Maybe it’s in a dusty box or your parent’s attic, but most of us have a piece or two of artwork we made in grade school. When’s the last time you looked at it? Some Dallas artists are challenging each other to do just that for a show called “Everyone Was A Kid.”
This week in State of the Arts, I talked to two ofthe organizers, Corey Johnson and Rachel Muldez, about what we can learn from the magic marker masterpieces of childhood.
How did you get the idea for this show?
Corey Johnson: Basically I was looking through a bunch of old boxes in my garage. And I came across some artwork I made when I was around nine. And it started me thinking about how special art is when it has that sense of innocence to it.
I also started thinking about how a lot of the Dada artists and surrealist artists would collect children’s art.
Rachel, what did you think when Corey told you about this idea?
Rachel Muldez: Immediately, I knew it was a brilliant idea. It’s adorable and fun, but I also knew I hadn’t seen it done before.
Tell me about the pieces that you found when you were going through boxes.
CJ: I found a whole bunch of drawings from Star Wars, Lord of the Rings. I was really into fantasy when I was that age. The piece I ended up choosing was watercolor of some flowers that I did when I was nine.
RM: I found some really neat clay sculptures. And that’s exciting, because I’m a potter today.
Artists have really been reacting to this idea. Why do you think it’s so appealing?
CJ: There’s all these really great, sweet stories that people are sharing about making the art. And then that gets other people to talk about their experiences. Maybe they’re not a part of the show, but they start to think, “Oh yeah, I remember that time that I got to show this artwork to my mom that I found stuck in a book on a shelf that I totally forgot about. And she was so excited to see it. And she started talking about memories about when it was hanging on the refrigerator.” That’s the kind of thing I’m seeing happen and I love that about the show.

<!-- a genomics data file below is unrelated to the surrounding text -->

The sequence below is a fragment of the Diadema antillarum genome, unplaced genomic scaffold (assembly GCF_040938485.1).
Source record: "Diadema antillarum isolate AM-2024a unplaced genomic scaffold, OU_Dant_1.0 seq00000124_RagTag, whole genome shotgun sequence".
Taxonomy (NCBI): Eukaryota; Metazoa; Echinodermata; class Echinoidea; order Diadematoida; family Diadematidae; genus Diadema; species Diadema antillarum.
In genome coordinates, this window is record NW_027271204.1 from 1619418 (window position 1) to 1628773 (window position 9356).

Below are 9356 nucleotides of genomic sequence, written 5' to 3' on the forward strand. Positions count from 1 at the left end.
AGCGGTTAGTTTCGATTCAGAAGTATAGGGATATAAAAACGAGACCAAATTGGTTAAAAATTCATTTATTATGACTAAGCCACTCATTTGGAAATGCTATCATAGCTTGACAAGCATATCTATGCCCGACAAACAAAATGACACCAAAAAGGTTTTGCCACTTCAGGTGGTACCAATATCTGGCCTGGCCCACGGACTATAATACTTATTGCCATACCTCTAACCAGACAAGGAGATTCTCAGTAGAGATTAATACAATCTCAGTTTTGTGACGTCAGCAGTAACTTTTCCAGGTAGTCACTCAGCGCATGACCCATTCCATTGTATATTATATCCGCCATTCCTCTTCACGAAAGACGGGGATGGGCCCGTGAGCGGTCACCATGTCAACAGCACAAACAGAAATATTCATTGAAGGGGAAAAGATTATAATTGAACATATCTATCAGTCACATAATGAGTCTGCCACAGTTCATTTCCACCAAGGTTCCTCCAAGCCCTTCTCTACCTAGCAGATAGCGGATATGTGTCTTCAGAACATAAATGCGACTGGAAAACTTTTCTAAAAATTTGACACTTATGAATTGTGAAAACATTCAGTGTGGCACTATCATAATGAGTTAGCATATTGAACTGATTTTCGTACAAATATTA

RM: Well, I feel like it’s recovering lost treasures. And it’s something exciting for people to just see their own work.
Childhood artwork gets kept like china or family heirlooms. So it is a family treasure. And I think that for the first time, this treasure is being shown to people like the art that it really is. And I think everybody’s getting behind that.
In a few cases, the images the artists were making as kids look super similar to work they’re making today.
CJ: Isn’t that interesting? It’s something that surprised me. Your line doesn’t really change that much. The way you look at the world is kind of already there when you start to create these works of art as a child of eight or nine years old.
“When I was a child my grandparents often visited and I shared my bed with my grandmother, who I called “Grandmother”. Despite the formality she was a lovely woman, but I worried about having an older person sleep next to me. Every night I lay awake to make sure she was still breathing. After the lights were out and before we quieted she told me fairy tale stories. These were glorious stories because they were never “Disneyfied” and were usually quite dark. When I was six she told me the terrifying tale of Hansel and Gretel. I couldn’t stop thinking about the blind witch feeling the fingers of the children to see if they were fat enough to eat. I don’t remember creating this drawing but the memory of lying awake came back as soon as I found it.” — J. Rose
Does going back and looking at what you did when you were 6 also help you tap into a time in your life when your imagination was much more free?
Oh yeah. When you’re making artwork as a child, well, for one you don’t have all that baggage. Of art school And how it’s supposed to look. It’s like, anything goes. I can draw my trees purple, just because I like the color purple.
My statement about the piece that I put in…I was a very dyslexic child. I couldn’t read very well. Artwork was my way of expressing myself. And a way of giving gifts to people and showing that I cared about them. And it was also just a way of communicating.
RM: I agree. I noticed all of the pieces that I have for the show were gifts to my mother. So that’s kind of special, that we got to talk about that between the two of us. What it felt like for her to get the pieces. And what it’s like for her now to know those treasures she has are going to be on display.
We’re not all artists, but all of us have projects and old drawings somewhere in our homes. What’s the benefit of going back and looking at things?
CJ: Having those records of artistic expression from when you were a child says so much about what you were thinking about, what was important to you. These first moments of discovery. It really defines who you are..
RM: I think it brings it back to the level of where perhaps we all really are artists. We certainly were. We have the documentation to prove it.